From an X-Pro2 to an X-H1

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Adam Torres

Born and raised in Idaho, now living in San Francisco, California. I’m a self-taught photographer, have been shooting for about 3 years and now mainly shoots landscapes. When I’m not behind my Fujifilm camera, I’m working as a Product Designer and thinking about the next time I’m going to go shoot.

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My name is Adam Torres and I am not a professional photographer, I’m an enthusiast. I take photographs purely because I love the craft. I fully credit Fujifilm cameras for reigniting my photographic passion, with their beautiful industrial design and approachable ergonomics, they feel like an expertly made tool that must be used constantly. So, that’s what I did, and along the way, my taste and subject matter changed, and consequently, so did my tool of choice.

I’ve only been shooting seriously for about 3 years or so, but a lot has changed in that time. When I started to get back into photography, I had an idea of what I wanted to shoot and I told myself that street photography would be my focus. After all, I live near San Francisco and it’s a wonderful place for that subject matter. I looked for cameras that fit that style, which naturally took me to the X-Pro2, so I took the leap and bought it.

The X-Pro2 is probably the first camera I’ve ever loved as ridiculous as that may sound. Forget about all its features, the camera is unassuming, beautiful, and simplistic. Looking square at the front of the camera, you see no markings, no words, and to folks on the street, they just see a regular old camera. To say the least, the X-Pro2 fit perfectly with my goal of shooting people and street and probably remains one of the best cameras for this genre of photography.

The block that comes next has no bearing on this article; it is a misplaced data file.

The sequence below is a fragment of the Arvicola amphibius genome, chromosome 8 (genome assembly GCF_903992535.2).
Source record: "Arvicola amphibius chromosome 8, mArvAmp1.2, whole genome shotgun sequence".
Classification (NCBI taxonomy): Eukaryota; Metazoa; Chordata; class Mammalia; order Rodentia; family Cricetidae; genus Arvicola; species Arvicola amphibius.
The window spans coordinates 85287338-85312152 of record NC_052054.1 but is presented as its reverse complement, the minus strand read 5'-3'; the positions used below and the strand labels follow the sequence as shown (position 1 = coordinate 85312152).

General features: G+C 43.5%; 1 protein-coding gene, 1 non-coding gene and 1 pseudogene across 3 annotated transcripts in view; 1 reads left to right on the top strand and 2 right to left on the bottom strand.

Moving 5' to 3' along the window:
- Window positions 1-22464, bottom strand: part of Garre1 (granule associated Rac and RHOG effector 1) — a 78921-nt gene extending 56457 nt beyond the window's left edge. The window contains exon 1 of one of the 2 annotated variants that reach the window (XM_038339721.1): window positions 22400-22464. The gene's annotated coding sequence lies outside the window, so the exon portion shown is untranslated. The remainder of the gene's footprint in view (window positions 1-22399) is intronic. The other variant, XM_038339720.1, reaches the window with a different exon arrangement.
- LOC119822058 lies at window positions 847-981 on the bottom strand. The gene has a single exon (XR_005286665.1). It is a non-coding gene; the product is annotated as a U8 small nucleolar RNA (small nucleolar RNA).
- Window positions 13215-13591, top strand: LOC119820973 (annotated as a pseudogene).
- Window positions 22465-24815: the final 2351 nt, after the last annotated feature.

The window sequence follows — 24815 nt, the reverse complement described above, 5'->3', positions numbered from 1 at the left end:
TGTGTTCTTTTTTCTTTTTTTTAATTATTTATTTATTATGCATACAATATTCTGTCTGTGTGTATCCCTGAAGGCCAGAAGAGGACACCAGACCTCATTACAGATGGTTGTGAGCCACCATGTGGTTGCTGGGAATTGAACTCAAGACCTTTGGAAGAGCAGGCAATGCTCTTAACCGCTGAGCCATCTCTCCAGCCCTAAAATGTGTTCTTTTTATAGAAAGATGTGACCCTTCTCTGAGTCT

Fuji X-Pro2 . Fuji XF35mmF2 @35mm . f/2.0 . 1/75″ . ISO 400
Fuji X-Pro2 . Fuji XF35mmF2 @35mm . f/2.0 . 1/60″ . ISO 800

During this time, I had purchased a few prime lenses, like the 35mm f1.4, 23mm f1.4, and soon transitioned to the wonderful 23 and 35 f2 lenses. We were talking about cameras, so why are we talking about lenses all of a sudden. Well, the thing about all these lenses is that they paired extremely well with the X-Pro2 size and form factor, keeping the entire kit quite small. This is no surprise, of course, a quick Google or Youtube search will show you just how much people love the f2 series of lenses for their compact size and excellent build quality.

Now back to the camera — the X-Pro2 with these lenses are perfect for street photography. Again, the lenses are small, unassuming, and kind of just disappear, just like the camera. This was my kit for a while, with some additions and experimentation here and there. I took this kit everywhere, from San Francisco to Tokyo and numerous small trips along the way.  From here, my taste and interest started to shift and it happened somewhat slowly. In the last year and a half or so, I really started to take a lot more landscape photographs and this is where my camera needs and preferences started to change.